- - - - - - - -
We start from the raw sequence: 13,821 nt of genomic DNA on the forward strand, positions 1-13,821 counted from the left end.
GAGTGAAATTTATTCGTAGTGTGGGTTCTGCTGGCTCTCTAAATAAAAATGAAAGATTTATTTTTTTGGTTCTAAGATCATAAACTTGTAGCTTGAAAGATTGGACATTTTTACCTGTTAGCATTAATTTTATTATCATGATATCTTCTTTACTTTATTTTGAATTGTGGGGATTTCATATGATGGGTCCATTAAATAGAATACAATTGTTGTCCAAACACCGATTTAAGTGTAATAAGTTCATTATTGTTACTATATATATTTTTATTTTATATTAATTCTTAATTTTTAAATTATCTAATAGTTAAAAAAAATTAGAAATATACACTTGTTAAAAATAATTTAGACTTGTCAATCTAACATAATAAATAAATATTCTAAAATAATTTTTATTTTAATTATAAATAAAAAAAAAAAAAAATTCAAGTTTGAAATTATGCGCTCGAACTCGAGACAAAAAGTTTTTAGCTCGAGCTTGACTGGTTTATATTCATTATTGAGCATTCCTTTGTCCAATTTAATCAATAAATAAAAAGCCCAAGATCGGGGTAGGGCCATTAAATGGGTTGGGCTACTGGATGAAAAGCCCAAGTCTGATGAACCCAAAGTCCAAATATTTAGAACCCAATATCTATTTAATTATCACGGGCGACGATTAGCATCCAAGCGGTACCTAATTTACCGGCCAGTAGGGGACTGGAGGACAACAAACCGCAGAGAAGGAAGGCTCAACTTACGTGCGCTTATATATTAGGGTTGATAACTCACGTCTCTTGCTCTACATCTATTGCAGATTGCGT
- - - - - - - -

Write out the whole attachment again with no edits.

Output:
We start from the raw sequence: 13,821 nt of genomic DNA on the forward strand, positions 1-13,821 counted from the left end.
GAGTGAAATTTATTCGTAGTGTGGGTTCTGCTGGCTCTCTAAATAAAAATGAAAGATTTATTTTTTTGGTTCTAAGATCATAAACTTGTAGCTTGAAAGATTGGACATTTTTACCTGTTAGCATTAATTTTATTATCATGATATCTTCTTTACTTTATTTTGAATTGTGGGGATTTCATATGATGGGTCCATTAAATAGAATACAATTGTTGTCCAAACACCGATTTAAGTGTAATAAGTTCATTATTGTTACTATATATATTTTTATTTTATATTAATTCTTAATTTTTAAATTATCTAATAGTTAAAAAAAATTAGAAATATACACTTGTTAAAAATAATTTAGACTTGTCAATCTAACATAATAAATAAATATTCTAAAATAATTTTTATTTTAATTATAAATAAAAAAAAAAAAAAATTCAAGTTTGAAATTATGCGCTCGAACTCGAGACAAAAAGTTTTTAGCTCGAGCTTGACTGGTTTATATTCATTATTGAGCATTCCTTTGTCCAATTTAATCAATAAATAAAAAGCCCAAGATCGGGGTAGGGCCATTAAATGGGTTGGGCTACTGGATGAAAAGCCCAAGTCTGATGAACCCAAAGTCCAAATATTTAGAACCCAATATCTATTTAATTATCACGGGCGACGATTAGCATCCAAGCGGTACCTAATTTACCGGCCAGTAGGGGACTGGAGGACAACAAACCGCAGAGAAGGAAGGCTCAACTTACGTGCGCTTATATATTAGGGTTGATAACTCACGTCTCTTGCTCTACATCTATTGCAGATTGCGT